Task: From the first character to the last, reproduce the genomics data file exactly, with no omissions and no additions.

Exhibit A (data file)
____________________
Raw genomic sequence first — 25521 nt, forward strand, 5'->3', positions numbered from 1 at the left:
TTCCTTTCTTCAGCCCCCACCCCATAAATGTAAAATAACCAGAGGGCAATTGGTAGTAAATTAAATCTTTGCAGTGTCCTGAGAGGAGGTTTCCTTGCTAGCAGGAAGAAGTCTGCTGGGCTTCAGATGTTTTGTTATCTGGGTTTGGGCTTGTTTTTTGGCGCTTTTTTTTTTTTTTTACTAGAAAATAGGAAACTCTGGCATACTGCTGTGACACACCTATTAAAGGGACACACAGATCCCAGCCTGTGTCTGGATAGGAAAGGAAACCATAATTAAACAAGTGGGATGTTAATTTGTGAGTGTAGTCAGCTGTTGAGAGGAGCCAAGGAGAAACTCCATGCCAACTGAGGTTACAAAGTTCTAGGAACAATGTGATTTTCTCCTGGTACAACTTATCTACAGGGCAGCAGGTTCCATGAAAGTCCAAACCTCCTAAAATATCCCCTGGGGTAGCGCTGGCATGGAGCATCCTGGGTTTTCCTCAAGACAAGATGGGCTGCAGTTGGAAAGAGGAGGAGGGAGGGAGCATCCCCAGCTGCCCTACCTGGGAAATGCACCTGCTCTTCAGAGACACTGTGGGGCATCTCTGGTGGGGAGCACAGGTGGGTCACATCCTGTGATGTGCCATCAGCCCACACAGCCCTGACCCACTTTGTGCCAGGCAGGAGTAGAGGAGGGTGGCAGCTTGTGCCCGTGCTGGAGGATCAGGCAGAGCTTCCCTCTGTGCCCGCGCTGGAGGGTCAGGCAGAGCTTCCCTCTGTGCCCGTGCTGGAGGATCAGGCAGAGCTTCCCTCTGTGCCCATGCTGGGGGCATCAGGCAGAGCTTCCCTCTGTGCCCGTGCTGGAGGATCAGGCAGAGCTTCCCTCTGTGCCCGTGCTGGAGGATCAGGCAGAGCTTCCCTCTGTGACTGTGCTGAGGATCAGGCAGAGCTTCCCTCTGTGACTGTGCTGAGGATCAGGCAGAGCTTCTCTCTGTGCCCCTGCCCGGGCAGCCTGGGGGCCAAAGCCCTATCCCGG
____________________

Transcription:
Raw genomic sequence first — 25521 nt, forward strand, 5'->3', positions numbered from 1 at the left:
TTCCTTTCTTCAGCCCCCACCCCATAAATGTAAAATAACCAGAGGGCAATTGGTAGTAAATTAAATCTTTGCAGTGTCCTGAGAGGAGGTTTCCTTGCTAGCAGGAAGAAGTCTGCTGGGCTTCAGATGTTTTGTTATCTGGGTTTGGGCTTGTTTTTTGGCGCTTTTTTTTTTTTTTTACTAGAAAATAGGAAACTCTGGCATACTGCTGTGACACACCTATTAAAGGGACACACAGATCCCAGCCTGTGTCTGGATAGGAAAGGAAACCATAATTAAACAAGTGGGATGTTAATTTGTGAGTGTAGTCAGCTGTTGAGAGGAGCCAAGGAGAAACTCCATGCCAACTGAGGTTACAAAGTTCTAGGAACAATGTGATTTTCTCCTGGTACAACTTATCTACAGGGCAGCAGGTTCCATGAAAGTCCAAACCTCCTAAAATATCCCCTGGGGTAGCGCTGGCATGGAGCATCCTGGGTTTTCCTCAAGACAAGATGGGCTGCAGTTGGAAAGAGGAGGAGGGAGGGAGCATCCCCAGCTGCCCTACCTGGGAAATGCACCTGCTCTTCAGAGACACTGTGGGGCATCTCTGGTGGGGAGCACAGGTGGGTCACATCCTGTGATGTGCCATCAGCCCACACAGCCCTGACCCACTTTGTGCCAGGCAGGAGTAGAGGAGGGTGGCAGCTTGTGCCCGTGCTGGAGGATCAGGCAGAGCTTCCCTCTGTGCCCGCGCTGGAGGGTCAGGCAGAGCTTCCCTCTGTGCCCGTGCTGGAGGATCAGGCAGAGCTTCCCTCTGTGCCCATGCTGGGGGCATCAGGCAGAGCTTCCCTCTGTGCCCGTGCTGGAGGATCAGGCAGAGCTTCCCTCTGTGCCCGTGCTGGAGGATCAGGCAGAGCTTCCCTCTGTGACTGTGCTGAGGATCAGGCAGAGCTTCCCTCTGTGACTGTGCTGAGGATCAGGCAGAGCTTCTCTCTGTGCCCCTGCCCGGGCAGCCTGGGGGCCAAAGCCCTATCCCGG